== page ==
14. Comparison of Dabigatran and Warfarin in Patients With Atrial Fibrillation and Valvular Heart Disease: The RE-LY Trial (Randomized Evaluation of Long-Term Anticoagulant Therapy).

    Science.gov (United States)

    Ezekowitz, Michael D; Nagarakanti, Rangadham; Noack, Herbert; Brueckmann, Martina; Litherland, Claire; Jacobs, Mark; Clemens, Andreas; Reilly, Paul A; Connolly, Stuart J; Yusuf, Salim; Wallentin, Lars

    2016-08-23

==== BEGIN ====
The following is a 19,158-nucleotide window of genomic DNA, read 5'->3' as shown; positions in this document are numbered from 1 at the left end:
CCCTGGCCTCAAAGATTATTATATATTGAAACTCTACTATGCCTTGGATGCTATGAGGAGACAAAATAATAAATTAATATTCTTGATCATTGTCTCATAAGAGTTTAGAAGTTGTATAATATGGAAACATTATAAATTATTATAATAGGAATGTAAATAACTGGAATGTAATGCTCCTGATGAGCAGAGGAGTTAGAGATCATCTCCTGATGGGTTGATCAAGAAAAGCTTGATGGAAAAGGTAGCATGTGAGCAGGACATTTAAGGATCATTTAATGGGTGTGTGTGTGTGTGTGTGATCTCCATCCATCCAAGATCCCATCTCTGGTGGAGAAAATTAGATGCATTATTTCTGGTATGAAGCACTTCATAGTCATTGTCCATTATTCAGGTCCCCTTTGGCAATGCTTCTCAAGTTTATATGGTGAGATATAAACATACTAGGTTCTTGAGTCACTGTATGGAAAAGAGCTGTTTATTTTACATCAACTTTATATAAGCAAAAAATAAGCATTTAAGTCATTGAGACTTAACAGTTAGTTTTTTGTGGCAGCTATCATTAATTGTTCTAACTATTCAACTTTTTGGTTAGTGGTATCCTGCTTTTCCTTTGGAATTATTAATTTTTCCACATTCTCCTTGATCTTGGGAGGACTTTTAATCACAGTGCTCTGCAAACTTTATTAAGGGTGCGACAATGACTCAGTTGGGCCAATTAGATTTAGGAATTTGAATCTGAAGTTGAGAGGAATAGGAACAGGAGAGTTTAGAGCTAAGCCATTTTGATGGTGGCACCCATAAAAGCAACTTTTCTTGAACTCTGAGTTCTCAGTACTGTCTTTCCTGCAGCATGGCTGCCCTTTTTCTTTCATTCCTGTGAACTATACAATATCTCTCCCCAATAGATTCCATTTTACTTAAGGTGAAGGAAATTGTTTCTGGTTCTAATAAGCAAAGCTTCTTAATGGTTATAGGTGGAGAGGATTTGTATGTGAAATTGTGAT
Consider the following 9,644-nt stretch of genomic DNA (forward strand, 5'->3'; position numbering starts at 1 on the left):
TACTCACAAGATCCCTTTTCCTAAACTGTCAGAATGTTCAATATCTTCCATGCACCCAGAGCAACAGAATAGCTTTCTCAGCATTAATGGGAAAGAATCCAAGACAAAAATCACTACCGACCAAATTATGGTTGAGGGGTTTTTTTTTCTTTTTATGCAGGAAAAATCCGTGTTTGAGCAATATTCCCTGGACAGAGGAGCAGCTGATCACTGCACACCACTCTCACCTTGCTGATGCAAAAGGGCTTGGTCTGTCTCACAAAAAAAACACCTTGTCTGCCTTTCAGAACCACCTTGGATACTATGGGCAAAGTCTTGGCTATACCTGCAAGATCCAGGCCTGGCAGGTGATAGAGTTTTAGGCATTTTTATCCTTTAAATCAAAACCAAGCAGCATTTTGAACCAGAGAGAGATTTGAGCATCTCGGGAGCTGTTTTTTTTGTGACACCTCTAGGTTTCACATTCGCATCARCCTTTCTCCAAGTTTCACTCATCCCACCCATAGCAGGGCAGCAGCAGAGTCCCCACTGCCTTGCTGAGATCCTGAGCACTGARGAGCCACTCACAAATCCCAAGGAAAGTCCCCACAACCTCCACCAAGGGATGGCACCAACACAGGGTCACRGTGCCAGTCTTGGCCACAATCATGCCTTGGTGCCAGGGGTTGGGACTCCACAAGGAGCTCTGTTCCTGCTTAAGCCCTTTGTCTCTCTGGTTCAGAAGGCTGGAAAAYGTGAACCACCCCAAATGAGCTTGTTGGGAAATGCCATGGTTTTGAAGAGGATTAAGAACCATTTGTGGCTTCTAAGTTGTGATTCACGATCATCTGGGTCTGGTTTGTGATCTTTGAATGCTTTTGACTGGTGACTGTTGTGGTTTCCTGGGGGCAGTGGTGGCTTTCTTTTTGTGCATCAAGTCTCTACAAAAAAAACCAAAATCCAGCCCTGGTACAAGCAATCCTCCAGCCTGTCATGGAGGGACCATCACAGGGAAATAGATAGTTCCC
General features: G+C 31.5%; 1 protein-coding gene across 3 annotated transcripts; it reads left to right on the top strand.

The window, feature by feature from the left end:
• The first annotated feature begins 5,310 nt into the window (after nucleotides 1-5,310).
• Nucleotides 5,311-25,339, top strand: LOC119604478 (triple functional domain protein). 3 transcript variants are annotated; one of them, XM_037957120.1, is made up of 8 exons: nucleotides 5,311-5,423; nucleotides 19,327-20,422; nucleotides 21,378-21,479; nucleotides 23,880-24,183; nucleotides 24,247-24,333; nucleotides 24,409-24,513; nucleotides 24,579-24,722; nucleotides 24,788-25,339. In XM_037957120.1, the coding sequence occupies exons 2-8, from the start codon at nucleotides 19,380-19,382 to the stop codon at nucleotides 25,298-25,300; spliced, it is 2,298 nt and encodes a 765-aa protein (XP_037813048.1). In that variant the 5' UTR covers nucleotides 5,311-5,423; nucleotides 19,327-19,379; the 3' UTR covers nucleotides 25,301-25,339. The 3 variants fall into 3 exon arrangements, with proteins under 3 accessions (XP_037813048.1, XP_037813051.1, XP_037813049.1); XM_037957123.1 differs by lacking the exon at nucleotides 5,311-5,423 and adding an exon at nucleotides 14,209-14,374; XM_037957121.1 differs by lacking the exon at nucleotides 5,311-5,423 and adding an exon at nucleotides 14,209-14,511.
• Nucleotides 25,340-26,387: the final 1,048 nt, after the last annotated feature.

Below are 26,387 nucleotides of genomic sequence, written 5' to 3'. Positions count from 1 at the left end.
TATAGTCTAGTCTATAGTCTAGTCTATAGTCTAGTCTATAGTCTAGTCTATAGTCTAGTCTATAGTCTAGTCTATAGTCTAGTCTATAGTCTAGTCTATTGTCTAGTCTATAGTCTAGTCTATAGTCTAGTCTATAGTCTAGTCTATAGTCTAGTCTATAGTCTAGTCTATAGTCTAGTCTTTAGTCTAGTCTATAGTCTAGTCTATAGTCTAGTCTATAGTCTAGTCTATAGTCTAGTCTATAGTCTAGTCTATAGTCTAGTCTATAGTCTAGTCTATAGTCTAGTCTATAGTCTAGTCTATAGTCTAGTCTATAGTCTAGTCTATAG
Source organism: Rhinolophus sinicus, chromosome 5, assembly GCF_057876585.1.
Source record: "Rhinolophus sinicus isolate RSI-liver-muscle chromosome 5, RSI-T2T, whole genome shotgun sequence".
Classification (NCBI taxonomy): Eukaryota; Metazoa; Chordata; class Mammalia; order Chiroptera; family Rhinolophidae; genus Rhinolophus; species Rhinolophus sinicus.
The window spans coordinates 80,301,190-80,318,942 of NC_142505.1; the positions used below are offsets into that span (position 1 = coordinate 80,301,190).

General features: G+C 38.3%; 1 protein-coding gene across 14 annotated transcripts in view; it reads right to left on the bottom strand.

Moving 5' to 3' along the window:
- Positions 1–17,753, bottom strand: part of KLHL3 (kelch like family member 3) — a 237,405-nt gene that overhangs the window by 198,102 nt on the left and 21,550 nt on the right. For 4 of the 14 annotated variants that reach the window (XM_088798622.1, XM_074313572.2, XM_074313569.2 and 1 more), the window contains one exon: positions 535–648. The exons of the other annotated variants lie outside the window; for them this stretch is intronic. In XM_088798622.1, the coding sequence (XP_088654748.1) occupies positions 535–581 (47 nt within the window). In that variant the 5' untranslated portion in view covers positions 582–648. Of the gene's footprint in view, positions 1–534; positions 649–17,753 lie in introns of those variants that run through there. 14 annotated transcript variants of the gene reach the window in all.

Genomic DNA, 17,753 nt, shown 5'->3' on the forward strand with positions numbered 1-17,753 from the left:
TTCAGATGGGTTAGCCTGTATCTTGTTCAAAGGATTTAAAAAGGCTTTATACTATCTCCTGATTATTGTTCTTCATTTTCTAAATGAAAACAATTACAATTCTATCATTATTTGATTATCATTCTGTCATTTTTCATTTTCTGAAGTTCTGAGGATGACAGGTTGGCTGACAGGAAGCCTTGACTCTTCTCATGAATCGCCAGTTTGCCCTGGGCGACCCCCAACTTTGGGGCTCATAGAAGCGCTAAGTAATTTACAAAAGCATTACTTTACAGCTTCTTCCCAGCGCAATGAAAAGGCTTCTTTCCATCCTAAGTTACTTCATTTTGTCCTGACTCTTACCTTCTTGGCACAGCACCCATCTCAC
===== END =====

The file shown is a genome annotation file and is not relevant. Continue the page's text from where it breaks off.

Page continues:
The RE-LY trial (Randomized Evaluation of Long-Term Anticoagulant Therapy) compared dabigatran 150 and 110 mg twice daily with warfarin in 18 113 patients with atrial fibrillation. Those with prosthetic heart valves, significant mitral stenosis, and valvular heart disease (VHD) requiring intervention were excluded. Others with VHD were included. This is a post hoc analysis of the RE-LY trial. There were 3950 patients with any VHD: 3101 had mitral regurgitation, 1179 with tricuspid regurgitation, 817 had aortic regurgitation, 471 with aortic stenosis, and 193 with mild mitral stenosis. At baseline, patients with any VHD had more heart failure, coronary disease, renal impairment, and persistent atrial fibrillation. Patients with any VHD had higher rates of major bleeds (hazard ratio [HR], 1.32; 95% confidence interval [CI], 1.16-1.5) but similar stroke or systemic embolism event rates (HR, 1.09; 95% CI, 0.88-1.33). For patients receiving dabigatran 110 mg, major bleed rates were lower than for patients taking warfarin (HR, 0.73; 95% CI, 0.56-0.95 with VHD; HR, 0.84; 95% CI, 0.71-0.99 without VHD), and major bleed rates for dabigatran 150 mg were similar to those for warfarin in patients with VHD (HR, 0.82; 95% CI, 0.64-1.06) or without VHD (HR, 0.98; 95% CI, 0.83-1.15). For dabigatran 150 mg, stroke/systemic embolic event rates were lower compared with warfarin in those with VHD (HR, 0.59; 95% CI, 0.37-0.93) and those without VHD (HR, 0.67; 95% CI, 0.52-0.86), and stroke/systemic embolic event rates were similar for warfarin and dabigatran 110 mg regardless of the presence of VHD (HR, 0.97; 95% CI, 0.65-1.45; and HR, 0.88; 95% CI, 0.70-1.10). Intracranial bleeds and death rates for dabigatran 150 and 110 mg were lower compared with warfarin independently of the presence of VHD. The presence of any VHD did not influence the comparison of dabigatran with warfarin